and others interested in the field of early childhood development. In particular, there is
more emphasis on reporting key results and benefits that programs and services provide to
Canadians. There are also more references to Web sites containing additional information,
including links to relevant reports, fact sheets and research findings related to emerging issues
in early childhood development.
Each report on a specific activity begins with a short description of the program or service,
followed by a section called “What’s New,” which features major developments and/or
changes and key results for 2003–2004. The descriptive information is organized according to
government departments or agencies. For programs that provide direct support, descriptive
information is based on the program indicators outlined in the shared framework, where
possible and applicable. For programs that do not provide direct support (for example,
research, public education, information and related activities), reports include descriptive
information and expenditures. This year, information on expenditures is also included in the
description for each activity.
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Early Childhood Development Activities and Expenditures Government of Canada Report 2003–2004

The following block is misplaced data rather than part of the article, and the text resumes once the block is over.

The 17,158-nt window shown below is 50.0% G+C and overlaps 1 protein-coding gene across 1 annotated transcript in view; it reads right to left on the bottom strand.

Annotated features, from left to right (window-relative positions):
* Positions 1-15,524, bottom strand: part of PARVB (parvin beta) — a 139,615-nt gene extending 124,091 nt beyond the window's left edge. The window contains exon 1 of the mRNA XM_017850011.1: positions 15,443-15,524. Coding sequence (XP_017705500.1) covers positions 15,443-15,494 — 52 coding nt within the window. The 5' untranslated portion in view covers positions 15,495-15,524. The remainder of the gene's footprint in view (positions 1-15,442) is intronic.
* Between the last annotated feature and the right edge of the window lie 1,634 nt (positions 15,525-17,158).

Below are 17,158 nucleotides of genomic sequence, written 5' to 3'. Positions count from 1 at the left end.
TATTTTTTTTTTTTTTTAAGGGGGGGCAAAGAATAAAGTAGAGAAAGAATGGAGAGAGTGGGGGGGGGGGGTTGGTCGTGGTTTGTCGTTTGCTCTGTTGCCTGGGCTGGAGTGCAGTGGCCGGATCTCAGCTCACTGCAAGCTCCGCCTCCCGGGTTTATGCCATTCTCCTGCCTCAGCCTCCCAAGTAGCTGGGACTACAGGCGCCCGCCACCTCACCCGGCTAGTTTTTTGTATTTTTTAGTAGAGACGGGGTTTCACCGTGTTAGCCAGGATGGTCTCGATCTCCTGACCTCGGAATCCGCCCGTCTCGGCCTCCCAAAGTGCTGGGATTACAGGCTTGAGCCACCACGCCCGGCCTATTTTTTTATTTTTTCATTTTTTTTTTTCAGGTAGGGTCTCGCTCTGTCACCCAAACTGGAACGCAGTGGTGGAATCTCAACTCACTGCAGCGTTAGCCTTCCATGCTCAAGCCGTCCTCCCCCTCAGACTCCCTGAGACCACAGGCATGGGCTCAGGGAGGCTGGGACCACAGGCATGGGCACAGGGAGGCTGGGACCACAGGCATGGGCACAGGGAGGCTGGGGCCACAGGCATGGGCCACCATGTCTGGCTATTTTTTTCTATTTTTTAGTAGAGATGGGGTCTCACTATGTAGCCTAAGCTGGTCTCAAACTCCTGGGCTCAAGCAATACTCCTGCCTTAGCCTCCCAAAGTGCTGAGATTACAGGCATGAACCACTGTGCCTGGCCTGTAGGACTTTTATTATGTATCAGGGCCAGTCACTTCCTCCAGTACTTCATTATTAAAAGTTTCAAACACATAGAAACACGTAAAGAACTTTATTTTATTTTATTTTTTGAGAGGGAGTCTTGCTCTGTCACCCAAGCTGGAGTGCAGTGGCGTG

Activities that are new are identified as such in the text. As part of the government’s
commitment to improve reporting, an environmental scan to identify federal early childhood
development activities was widened in 2003–2004 and it revealed new information about a
number of activities that have been under way for some time.
The Tables
The activities and expenditures tables at the end of each chapter are organized according
to federal department or agency. All information on program expenditures and availability
are for children from the prenatal period up to age six and their families, unless otherwise
indicated. Some programs and services are not able to confirm precise figures for this age
group. In some cases, the expenditures they report are for a broader group (e.g., children up
to 12 or 18 years old) or an estimated expenditure for children under six is provided.
The expenditures listed are direct investments that include one or more of the following
three elements:
• salaries;
• grants and contributions; and
• operations and management costs.
All expenditures listed are actual amounts unless otherwise indicated. Expenditures do not